What Does The Color Purple Signify In The Bible?

It should come as no surprise that the text of the Bible is full of symbolism. Of course, how much of it is symbolic and how much of it is straightforward and intended to be taken literally is a matter of who is doing the reading and interpreting. Nevertheless, several bits of the text of the ancient document are clearly and unambiguously imbued with symbolic meaning. For example, numbers play a huge role in the narrative with three, 40, and 12 coming up with surprising regularity. There were the Twelve Tribes of Israel and Twelve Apostles, for example; Jesus spent 40 days fasting before beginning his ministry, while millennia earlier, the Jews had spent 40 years wandering in the wilderness.

Color also plays an important role in Biblical symbolism. For example, a shade of blue that used a dye made from crustaceans that live in the region around Palestine appears frequently in the narrative, according to writer I. Irving Ziderman. Similarly, in one particular case, the matter of color and who was wearing it, and in what context, involved Jesus himself.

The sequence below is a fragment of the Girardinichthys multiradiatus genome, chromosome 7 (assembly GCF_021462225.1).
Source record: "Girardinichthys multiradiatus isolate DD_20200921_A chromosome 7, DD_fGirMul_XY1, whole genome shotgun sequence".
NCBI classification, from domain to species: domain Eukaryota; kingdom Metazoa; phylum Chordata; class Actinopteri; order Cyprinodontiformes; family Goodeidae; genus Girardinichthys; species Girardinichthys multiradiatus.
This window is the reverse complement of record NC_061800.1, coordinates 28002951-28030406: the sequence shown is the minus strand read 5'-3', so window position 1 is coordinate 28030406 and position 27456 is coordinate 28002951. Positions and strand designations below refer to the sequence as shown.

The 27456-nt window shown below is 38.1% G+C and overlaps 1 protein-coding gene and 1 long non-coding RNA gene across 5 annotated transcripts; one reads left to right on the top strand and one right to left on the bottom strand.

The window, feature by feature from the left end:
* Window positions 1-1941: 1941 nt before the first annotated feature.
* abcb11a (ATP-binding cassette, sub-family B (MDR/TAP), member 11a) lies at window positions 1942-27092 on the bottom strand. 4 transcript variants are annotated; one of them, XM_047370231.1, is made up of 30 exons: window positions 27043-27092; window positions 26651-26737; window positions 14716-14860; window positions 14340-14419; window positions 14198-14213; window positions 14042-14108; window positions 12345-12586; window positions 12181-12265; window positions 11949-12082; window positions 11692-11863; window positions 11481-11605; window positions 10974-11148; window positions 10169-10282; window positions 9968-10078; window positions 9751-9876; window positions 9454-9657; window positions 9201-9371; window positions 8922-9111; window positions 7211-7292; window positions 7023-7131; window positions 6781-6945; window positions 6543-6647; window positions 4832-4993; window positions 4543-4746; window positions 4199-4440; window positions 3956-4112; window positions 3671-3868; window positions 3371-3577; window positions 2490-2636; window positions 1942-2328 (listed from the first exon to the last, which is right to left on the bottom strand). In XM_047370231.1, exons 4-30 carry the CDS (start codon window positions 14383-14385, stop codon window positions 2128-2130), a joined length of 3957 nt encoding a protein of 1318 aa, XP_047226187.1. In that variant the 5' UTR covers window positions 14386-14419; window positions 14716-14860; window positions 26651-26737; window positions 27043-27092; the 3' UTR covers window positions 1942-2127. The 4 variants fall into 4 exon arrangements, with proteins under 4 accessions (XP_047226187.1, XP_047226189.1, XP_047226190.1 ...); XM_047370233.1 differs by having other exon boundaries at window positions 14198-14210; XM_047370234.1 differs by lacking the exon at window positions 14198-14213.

Purple was reserved for royalty

According to Bible Study, in Biblical times the color purple was reserved for royalty, the wealthy, and clerics. The process to manufacture and dye a purple garment was so prohibitively expensive that only the very wealthy — which would include royalty — could afford to wear it. Indeed, in nearly every case in both the Old and the New Testaments in which the color is mentioned, it's in the context of wealth, royalty, or clergy, and as such, signifies power and authority.

This became the basis for a rather striking visual metaphor when Jesus was put to death. As Patheos notes, the narrative in Mark 15 includes the Roman soldiers mocking Jesus by dressing him in purple robes before beating and crucifying him. As author Michael Krauszer notes, it was at once an act of mockery and recognition, even if the soldiers themselves didn't know it. "They were clearly doing this as a mockery (since he was considered the king of the Jews), it's also a bit ironic since Jesus was, in fact, royalty," he wrote.